What’s your idea of the perfect gathering over food?
We have a lovely porch in our apartment that overlooks the neighbourhood, and on a rare clear day here in LA, you can see the mountains and the Hollywood sign. When the cool breezes are sweeping off the ocean, swish-swishing through the palm trees on our street, accompanied by the sparkly sunshine… I don’t think there’s much I can add to make the perfect gathering! I love pulling the grill up on the porch, smoking a couple of pork shoulders, simmering up a sweet-savory barbecue sauce and making pulled pork sandwiches, one after another. My favourite memory is having about 30 people over in our tiny place (about 600 square feet!) for my husband’s birthday; some of my friends were building a fort in the living room (yeah, a fort!), while others helped me shred the pork with their bare hands… we tossed it in the barbecue sauce, pulled out the white bread and pickles, and everyone lined up to get themselves a sandwich as the sun set. It was pretty much a perfect day! The best gathering often require the least planning; the less fussier they are, the more available you are, and the more at ease your guests are.
What is something you don’t know about food that you want to learn?
Man, there is SO MUCH to learn! I’d like to learn more about charcuterie and ice cream. Yeah. Bacon. And ice cream. Two of my favourite foods on the planet.
What is something you know about food now that you want everyone else to learn?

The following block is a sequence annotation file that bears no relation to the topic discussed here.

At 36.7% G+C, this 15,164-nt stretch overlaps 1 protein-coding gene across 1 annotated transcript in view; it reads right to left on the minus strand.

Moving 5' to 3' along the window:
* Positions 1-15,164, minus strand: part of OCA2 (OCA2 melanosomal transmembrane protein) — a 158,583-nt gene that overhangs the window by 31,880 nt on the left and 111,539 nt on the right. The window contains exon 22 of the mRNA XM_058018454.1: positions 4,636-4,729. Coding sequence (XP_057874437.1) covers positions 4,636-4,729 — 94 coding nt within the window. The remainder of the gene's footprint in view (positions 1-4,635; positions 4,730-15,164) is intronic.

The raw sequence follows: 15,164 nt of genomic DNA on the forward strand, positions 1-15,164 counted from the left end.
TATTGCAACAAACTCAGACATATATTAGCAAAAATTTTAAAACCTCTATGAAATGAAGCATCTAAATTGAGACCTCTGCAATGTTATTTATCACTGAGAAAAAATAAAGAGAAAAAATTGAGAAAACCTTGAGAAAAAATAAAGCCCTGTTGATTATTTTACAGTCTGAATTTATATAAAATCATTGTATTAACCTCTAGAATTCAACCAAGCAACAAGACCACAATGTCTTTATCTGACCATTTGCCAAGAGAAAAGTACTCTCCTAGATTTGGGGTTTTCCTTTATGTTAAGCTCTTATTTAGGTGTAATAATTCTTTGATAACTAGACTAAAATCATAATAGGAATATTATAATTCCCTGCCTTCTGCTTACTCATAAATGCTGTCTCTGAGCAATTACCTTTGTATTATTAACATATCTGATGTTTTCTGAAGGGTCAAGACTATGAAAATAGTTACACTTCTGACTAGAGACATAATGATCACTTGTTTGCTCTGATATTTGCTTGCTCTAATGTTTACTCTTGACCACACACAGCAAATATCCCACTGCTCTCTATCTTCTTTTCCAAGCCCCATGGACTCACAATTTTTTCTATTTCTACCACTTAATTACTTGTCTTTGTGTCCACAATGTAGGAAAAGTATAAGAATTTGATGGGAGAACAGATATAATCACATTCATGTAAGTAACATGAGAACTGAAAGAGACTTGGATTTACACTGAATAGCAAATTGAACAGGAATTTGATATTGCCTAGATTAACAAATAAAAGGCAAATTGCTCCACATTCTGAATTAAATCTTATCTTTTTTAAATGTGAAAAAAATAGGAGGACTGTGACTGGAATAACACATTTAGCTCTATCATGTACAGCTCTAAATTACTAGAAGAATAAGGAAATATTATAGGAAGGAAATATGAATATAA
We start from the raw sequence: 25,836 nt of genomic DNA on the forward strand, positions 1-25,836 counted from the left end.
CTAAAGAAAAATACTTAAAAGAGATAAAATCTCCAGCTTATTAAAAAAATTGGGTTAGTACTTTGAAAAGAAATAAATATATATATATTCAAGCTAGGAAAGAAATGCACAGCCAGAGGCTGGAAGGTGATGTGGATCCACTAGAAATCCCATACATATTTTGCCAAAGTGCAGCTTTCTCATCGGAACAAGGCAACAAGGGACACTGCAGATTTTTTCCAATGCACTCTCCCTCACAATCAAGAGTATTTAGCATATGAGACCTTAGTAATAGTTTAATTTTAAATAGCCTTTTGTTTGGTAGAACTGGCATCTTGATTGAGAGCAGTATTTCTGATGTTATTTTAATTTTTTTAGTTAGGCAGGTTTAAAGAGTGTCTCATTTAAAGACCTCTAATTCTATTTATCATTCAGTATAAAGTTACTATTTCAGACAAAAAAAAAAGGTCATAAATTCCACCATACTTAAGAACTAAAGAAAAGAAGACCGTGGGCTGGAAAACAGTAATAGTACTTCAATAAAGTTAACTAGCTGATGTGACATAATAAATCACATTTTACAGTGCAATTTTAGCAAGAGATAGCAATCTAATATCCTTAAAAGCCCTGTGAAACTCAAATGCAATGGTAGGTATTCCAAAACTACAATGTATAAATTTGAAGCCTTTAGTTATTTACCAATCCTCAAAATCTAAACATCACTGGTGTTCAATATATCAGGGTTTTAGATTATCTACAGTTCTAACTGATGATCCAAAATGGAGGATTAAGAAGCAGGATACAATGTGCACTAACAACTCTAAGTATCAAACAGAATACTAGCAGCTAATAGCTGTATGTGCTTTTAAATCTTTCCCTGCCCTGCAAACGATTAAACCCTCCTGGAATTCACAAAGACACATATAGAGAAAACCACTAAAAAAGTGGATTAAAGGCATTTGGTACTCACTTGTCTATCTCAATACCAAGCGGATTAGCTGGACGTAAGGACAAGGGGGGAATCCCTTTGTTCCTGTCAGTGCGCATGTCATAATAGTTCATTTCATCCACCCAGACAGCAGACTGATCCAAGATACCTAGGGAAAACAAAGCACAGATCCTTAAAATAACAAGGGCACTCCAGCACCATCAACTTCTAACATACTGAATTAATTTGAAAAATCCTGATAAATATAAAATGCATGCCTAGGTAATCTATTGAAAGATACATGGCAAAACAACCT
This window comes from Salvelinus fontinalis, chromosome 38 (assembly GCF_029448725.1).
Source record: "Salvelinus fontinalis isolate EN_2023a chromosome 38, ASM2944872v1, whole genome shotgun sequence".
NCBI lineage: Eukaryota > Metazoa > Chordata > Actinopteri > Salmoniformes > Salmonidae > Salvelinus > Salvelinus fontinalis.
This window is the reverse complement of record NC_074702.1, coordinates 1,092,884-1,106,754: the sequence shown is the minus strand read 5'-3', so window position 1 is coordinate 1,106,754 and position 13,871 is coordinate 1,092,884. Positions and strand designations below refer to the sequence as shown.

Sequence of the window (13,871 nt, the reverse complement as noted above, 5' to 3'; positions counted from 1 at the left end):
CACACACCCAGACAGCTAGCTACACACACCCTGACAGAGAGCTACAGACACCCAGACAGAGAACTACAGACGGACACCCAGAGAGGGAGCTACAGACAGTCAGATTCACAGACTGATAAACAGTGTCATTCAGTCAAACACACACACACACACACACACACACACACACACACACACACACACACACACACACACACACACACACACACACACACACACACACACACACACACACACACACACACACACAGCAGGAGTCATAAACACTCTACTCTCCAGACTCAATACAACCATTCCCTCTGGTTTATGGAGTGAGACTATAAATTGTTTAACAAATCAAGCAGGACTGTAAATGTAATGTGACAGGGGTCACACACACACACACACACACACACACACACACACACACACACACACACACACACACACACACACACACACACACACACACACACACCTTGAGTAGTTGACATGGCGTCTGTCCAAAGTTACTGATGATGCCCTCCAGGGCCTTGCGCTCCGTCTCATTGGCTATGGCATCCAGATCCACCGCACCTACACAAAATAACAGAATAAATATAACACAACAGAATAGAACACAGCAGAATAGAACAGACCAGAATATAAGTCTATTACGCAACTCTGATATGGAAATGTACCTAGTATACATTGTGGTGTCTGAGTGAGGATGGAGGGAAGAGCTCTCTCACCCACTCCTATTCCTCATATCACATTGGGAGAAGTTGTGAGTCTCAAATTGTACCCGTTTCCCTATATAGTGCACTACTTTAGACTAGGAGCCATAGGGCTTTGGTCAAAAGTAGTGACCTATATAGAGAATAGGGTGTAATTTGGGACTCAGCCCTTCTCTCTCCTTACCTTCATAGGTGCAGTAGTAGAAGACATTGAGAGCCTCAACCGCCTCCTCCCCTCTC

Salt, salt, salt. The biggest lesson I ever learned when I was interning in Suzanne Goin’s kitchen at Lucques was the power of salt. I was cooking with the creme de la creme of produce, at the peak of their season… and yet, if I didn’t use the right amount of salt (ie. more than I thought necessary), all the perfect tomatoes and fancy olive oil in the world couldn’t make the dish taste good. Salt is your friend. Oh and acid. You know that last taste you do before you serve? When you usually season with salt and pepper? Try a squeeze of lemon juice, and a dribble of vinegar. Acid is a seasoning too! When I learned that, it blew my mind!
What’s your favorite cooking music?
Nearly anything that my husband puts together. He puts together a new mix nearly every month. At the moment, I’m loving Mumford & Sons, the new My Morning Jacket, Daniel Merriweather and James Blake. And Tuneyards. My how I love that woman!!
What’s your favorite part of your own show?
The party scenes, for sure. Being that I’m so far from home, my friends are so important to me, and it only feels right to be able to share this with them — I love actually sharing the food with them, and they make me feel like a rockstar.